Greek Prime Minister Alexis Tsipras strode in to a Greek hero’s welcome in the European Parliament on Wednesday, from allies on the left but also from far-right nationalists who hope Greece is about to start breaking up the euro, and the EU.
The young PM, looking relaxed after EU leaders handed him a Sunday deadline to secure a bailout deal, pledged to deliver sweeping reforms of an economy crippled not just by recent, creditor-imposed austerity but by decades of corruption and political connivance with powerful vested interests.
He also had to sit through angry lectures from lawmakers in Strasbourg who accused him of failing to make good on promises of change, of misleading voters who backed him in a referendum rejecting credit terms and of disregarding poor fellow Europeans whose taxes have gone toward lending Greece billions already.
“Let me assure the house that, quite apart from the crisis, we will continue with our reform undertakings,” Tsipras said.
“We demand an agreement with our neighbours. But one which gives us a sign that we are on a long-lasting basis exiting from the crisis, which will demonstrate there’s light at the end of the tunnel,” he said.
He spoke after European Council President Donald Tusk told the parliament: “The stark reality is that we have only four days left to find an ultimate agreement.”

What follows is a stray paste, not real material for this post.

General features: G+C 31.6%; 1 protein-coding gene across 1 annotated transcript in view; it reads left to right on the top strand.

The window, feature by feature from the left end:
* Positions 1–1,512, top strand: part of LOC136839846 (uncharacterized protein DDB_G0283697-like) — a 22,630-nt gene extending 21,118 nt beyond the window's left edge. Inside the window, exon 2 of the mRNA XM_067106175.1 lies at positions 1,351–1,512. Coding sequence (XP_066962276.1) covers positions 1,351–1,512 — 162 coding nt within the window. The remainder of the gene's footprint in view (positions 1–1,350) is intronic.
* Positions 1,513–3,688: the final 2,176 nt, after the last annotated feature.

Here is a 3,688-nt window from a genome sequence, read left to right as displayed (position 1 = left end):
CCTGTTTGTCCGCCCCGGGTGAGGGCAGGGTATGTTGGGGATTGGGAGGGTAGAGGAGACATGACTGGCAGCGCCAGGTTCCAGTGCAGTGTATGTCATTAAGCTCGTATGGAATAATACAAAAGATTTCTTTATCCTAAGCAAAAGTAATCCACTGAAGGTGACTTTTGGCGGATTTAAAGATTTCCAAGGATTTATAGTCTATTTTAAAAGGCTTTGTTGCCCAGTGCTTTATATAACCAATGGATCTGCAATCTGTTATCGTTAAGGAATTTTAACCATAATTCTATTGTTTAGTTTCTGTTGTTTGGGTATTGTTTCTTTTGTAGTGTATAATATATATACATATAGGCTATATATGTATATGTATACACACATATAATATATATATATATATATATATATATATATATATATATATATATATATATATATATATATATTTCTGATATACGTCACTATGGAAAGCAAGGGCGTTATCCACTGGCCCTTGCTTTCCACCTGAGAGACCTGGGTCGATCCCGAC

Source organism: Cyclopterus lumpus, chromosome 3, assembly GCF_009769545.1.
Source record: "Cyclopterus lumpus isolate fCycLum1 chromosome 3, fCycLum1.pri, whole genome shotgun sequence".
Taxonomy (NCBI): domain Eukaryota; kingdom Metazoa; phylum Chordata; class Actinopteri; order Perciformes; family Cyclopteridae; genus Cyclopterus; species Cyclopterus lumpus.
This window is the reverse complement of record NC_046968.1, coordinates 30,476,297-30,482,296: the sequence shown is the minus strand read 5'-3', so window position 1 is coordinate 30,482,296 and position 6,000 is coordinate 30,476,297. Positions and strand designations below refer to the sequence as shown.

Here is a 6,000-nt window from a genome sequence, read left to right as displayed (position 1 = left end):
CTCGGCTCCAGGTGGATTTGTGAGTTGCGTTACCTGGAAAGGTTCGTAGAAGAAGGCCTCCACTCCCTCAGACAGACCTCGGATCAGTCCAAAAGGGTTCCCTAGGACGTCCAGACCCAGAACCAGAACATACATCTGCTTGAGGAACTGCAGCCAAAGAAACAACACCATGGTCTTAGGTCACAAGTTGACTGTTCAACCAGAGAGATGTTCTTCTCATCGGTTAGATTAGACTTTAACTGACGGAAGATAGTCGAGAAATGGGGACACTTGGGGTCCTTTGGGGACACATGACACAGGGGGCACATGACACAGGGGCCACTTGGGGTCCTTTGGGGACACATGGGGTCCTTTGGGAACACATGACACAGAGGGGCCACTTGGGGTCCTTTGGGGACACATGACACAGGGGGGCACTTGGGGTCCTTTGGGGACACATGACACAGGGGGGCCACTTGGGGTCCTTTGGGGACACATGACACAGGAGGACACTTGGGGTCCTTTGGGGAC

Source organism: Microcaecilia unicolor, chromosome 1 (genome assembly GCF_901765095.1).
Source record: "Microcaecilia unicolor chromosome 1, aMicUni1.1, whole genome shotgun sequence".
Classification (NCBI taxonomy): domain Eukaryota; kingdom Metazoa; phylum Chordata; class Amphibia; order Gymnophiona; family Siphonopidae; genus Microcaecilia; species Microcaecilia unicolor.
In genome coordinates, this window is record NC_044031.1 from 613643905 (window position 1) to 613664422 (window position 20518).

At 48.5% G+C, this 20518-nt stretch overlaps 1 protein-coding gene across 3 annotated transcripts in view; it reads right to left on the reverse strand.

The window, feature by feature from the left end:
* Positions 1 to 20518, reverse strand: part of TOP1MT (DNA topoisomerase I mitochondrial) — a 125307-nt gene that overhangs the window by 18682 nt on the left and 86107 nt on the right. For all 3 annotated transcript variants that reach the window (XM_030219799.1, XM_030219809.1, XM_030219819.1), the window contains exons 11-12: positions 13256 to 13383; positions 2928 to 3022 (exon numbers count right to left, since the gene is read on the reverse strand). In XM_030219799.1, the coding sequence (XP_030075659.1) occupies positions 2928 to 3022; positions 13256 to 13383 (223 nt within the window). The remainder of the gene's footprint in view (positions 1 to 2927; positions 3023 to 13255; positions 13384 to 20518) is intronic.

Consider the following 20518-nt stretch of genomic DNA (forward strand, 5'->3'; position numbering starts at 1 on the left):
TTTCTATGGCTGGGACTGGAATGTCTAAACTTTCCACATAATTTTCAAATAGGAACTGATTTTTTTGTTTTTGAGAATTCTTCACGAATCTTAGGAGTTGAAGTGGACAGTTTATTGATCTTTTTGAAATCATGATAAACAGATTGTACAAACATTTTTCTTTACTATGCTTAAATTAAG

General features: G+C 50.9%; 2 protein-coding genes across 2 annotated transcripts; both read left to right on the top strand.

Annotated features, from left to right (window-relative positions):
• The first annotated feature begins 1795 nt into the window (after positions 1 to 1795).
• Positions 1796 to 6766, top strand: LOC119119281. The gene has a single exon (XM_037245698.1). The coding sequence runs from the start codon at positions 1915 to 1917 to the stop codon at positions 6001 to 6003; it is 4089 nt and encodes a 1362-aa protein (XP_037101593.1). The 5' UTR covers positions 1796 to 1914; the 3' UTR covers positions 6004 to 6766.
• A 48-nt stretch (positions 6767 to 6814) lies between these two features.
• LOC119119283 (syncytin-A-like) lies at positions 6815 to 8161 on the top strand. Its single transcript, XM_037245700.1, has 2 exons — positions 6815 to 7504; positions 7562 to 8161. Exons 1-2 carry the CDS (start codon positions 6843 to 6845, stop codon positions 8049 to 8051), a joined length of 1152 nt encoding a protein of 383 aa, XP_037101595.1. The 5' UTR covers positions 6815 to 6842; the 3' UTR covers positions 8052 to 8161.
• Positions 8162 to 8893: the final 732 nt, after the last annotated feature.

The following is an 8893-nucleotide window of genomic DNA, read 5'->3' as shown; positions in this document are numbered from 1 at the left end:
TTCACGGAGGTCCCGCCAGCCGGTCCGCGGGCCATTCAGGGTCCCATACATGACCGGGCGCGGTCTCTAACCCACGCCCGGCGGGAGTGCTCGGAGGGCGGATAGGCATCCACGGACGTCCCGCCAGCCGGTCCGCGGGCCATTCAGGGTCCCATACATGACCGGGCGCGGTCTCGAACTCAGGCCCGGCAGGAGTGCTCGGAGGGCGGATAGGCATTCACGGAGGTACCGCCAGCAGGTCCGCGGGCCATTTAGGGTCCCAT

Tsipras gave no detail on what legislation he would propose this week to meet conditions from international lenders, though he said Greece needed to reform state finances and labour laws.
Defending a lack of action from his government since it was elected in January with a mandate to ease austerity, he said: “We have spent more time negotiating than we did governing.”
But the centrist leader in parliament, Guy Verhofstadt, won applause of his own when he said: “I am angry because you are talking about reforms but we never see concrete proposals.”
Tsipras appeared to be jotting notes as Verhofstadt, once prime minister of Belgium, ran down a list of suggestions that included privatising banks and ending Greece’s special treatment for shipping magnates, the military and the Orthodox Church.
Winding up for himself after more than three hours of argument, Tsipras appealed across the partisan divides, noting he had backing from his own opponents in Athens to keep Greece in the euro.